When asked how he got into contact with Mitchell, he said, "I got that information from Rick Westcott, and as soon as he gave me the number, I called."
Turner, though, denies that he knew anything about Mitchell's group prior to the Oct. 9 river tax election.
"After we defeated the river tax thing, a partner in Westcott's firm contacted me about Mitchell," the councilor said, referring to Lee Levinson of Levinson and Bodenhamer law firm.
"I told him, 'Here's what we need to do: write a letter to Daryl Mitchell and carbon copy it to me and to Don Himelfarb,'" Turner recounted.
After that conversation with Levinson about the fate of his district's nutritional fortunes, the councilor said he and Henderson were excluded from the discussion until Mitchell's visit in mid-October, at which point Mitchell and Westcott met with Henderson, Turner, Himelfarb and other city leaders about his potentially bringing a grocery store to the beleaguered community.
When asked about Westcott's version of events, Turner immediately responded, "Westcott is lying. They left us out of the loop altogether."
Why would he lie, or leave you out of the loop?
"Well, that's a really good question," he answered.
"I haven't had the number since August," said Henderson.
"We first met Mitchell in October when he came down," he added.
Any chance he gave you the number and you just forgot about it?
"No," answered Turner.
"I can unequivocally tell you, he had no contact with me about it," said Henderson.
"We have been trying to find people to get a grocery store in here. For us to sit on it all that time--that would not make sense to me," Henderson added.
So, Westcott was asked, Any chance you're remembering it wrong, and didn't give them the information until mid-October?
"Absolutely not. I went to them and gave them the information. There's no reason I would keep them out of the loop," Westcott answered.
As evidence, the councilor provided UTW a copy of a fax he sent to Daryl Mitchell, dated August 22, which included Himelfarb and Turner's contact information.
Also, Westcott provided a copy of a letter faxed to his law office by Mitchell, which was addressed to Turner and Himelfarb.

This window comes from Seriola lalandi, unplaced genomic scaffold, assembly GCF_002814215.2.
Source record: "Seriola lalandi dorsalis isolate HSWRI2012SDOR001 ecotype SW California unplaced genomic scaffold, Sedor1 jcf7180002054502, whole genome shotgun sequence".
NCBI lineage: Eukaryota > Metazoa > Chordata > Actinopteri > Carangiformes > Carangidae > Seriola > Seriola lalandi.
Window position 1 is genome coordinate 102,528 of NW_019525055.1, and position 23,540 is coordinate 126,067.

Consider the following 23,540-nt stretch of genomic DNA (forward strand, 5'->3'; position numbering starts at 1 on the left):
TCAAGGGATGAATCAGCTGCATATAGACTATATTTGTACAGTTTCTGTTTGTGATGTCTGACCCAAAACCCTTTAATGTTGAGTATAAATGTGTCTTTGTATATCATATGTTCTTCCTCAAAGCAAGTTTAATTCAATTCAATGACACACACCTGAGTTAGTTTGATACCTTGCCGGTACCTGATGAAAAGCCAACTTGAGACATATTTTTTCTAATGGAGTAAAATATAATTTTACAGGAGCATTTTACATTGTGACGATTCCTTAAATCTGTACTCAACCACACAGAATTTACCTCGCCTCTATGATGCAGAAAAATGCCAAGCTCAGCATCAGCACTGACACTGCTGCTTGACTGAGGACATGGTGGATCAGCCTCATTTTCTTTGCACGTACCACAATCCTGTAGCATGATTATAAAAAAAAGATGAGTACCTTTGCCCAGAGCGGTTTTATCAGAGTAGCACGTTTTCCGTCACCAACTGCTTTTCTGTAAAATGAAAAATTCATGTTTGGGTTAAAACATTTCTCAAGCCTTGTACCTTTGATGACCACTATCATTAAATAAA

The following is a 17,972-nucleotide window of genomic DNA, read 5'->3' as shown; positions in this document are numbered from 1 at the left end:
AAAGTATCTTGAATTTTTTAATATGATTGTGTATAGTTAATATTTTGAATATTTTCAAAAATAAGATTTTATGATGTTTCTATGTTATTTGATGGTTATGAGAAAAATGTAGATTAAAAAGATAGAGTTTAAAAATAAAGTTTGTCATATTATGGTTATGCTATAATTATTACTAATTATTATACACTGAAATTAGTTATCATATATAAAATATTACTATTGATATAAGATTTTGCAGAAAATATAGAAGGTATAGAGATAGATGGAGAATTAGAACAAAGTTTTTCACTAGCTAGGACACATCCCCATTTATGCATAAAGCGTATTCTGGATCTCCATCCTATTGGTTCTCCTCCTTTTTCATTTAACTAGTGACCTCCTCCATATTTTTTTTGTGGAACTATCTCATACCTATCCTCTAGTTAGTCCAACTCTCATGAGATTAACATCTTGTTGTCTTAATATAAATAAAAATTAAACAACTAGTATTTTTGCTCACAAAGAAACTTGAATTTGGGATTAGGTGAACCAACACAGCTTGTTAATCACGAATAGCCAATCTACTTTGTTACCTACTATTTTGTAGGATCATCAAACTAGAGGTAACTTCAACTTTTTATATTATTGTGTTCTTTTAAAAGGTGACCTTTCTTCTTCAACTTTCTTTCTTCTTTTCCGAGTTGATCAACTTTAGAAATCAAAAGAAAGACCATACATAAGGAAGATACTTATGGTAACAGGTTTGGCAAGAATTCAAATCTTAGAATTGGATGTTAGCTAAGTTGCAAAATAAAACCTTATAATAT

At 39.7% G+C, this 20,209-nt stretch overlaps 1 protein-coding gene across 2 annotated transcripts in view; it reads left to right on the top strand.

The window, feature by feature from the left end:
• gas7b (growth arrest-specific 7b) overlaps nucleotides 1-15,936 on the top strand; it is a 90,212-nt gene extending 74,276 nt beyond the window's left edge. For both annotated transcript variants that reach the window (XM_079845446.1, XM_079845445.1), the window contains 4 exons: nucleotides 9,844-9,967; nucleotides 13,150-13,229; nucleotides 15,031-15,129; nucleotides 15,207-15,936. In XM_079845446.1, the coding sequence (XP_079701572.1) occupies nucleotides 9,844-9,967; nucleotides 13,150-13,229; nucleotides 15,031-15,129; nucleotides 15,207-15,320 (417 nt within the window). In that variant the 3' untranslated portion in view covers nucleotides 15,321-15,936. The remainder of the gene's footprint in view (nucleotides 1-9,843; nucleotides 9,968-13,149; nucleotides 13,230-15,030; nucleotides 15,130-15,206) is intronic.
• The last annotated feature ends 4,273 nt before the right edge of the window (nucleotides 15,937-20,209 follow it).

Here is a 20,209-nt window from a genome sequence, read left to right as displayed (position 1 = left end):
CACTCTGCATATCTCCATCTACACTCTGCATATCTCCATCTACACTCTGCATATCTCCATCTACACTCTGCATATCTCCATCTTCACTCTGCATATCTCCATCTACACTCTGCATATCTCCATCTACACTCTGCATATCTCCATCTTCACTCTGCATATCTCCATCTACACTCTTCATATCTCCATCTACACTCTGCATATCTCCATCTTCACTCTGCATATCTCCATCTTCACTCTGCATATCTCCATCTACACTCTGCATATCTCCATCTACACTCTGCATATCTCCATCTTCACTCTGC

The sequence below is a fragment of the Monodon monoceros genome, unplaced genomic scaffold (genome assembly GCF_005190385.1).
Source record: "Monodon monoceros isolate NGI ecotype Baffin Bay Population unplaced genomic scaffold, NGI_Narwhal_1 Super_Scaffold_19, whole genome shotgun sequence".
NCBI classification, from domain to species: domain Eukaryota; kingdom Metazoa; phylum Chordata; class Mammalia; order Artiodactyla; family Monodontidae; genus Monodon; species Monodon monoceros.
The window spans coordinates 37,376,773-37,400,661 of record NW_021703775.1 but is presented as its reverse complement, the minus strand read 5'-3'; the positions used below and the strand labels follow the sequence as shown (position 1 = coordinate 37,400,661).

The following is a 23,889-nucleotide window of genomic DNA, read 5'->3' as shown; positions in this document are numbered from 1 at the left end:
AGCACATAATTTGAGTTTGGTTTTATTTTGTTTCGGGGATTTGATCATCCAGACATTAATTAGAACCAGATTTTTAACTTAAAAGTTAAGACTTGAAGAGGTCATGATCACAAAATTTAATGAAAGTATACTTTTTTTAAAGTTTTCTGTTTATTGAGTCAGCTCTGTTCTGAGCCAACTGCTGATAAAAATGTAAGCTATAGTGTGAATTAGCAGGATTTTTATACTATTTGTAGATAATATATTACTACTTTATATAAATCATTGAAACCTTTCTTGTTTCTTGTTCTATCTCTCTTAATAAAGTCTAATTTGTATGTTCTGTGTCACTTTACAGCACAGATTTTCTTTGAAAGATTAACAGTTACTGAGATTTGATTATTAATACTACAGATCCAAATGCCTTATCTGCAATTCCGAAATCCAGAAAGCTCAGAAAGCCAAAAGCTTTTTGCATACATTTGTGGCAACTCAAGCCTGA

"Mr. Lee Levinson of Tulsa, Oklahoma contacted our company... concerning a possible business opportunity in the greater Tulsa area. We are a family owned and operated enterprise and have been in business for 60 years. We are also one of the oldest African-American businesses in the greater St. Louis area," the letter read.
"Please let us know, at your earliest convenience, when we can travel to Tulsa to discuss what we consider to be a very exciting business opportunity for our company and the city of Tulsa," the document also read.
The letter was dated Wednesday, August 29.
Westcott said he took copies of the letter to City Hall the next day when he was there for the weekly City Council meeting, and gave copies to Himelfarb and to Turner.
"I either gave it to Roscoe in person or I put it on his desk," he said.
To confirm his version of events, Turner also provided a copy of some correspondence from Himelfarb to Mitchell, which had been carbon-copied to him, presumably implying that it was a result of the direction he gave to Levinson.
It was also copied to the Mayor, Westcott, the city's Director of Real Estate Management Leon Davis and Dwain Midget of the Mayor's office.
It reads, "Thanks for taking my call. Enclosed is a packet of information regarding the former Albertson's location. After you have reviewed this overview, call me and let's schedule an onsite meeting. We are excited about your interest and want to explore how we can assist you with a new location in Tulsa."
However, it wasn't dated any time after the Oct. 9 river tax election.
The letter was dated Friday, August 31--about a week before Turner and Henderson would use the vacated grocery store as a symbol of north Tulsa's victimization at the hands of a "tyrannical" City Hall that "breaks its promises" and "slaps north Tulsa in the face" by not making it's grocery deficiency its top priority.
For whatever reason, Turner and Henderson declined to contact Mitchell when they had the opportunity in August.
They said, though, beginning in October, they've been in contact with another prospective group, led by Marcus Howard.
The five principals in the group are alumni of Booker T. Washington High School, and plan to put a store called "Freedom Mart" at the old Albertson's site.
Turner said he and Henderson have been working with the group trying to get funding for the project "from a private source" and, he said, "there's a government grant out there somewhere for this."
Westcott said Mitchell also "has a very strong desire" to open a store at the site, and wants to "buy the building outright."
The councilor said the grocer was considering setting up three separate businesses on the premises: a grocery store, a restaurant and a liquor store, and was in the process of reviewing applicable zoning and liquor laws for that purpose.
"The ball's really in their court," said Himelfarb of the two prospective grocers.
"We've supplied both groups with information. We're not taking a position, favoring one or the other. We're just giving them all the information they need and ask for. The only thing I care about is getting a grocery store in north Tulsa. I don't care who it is," he added.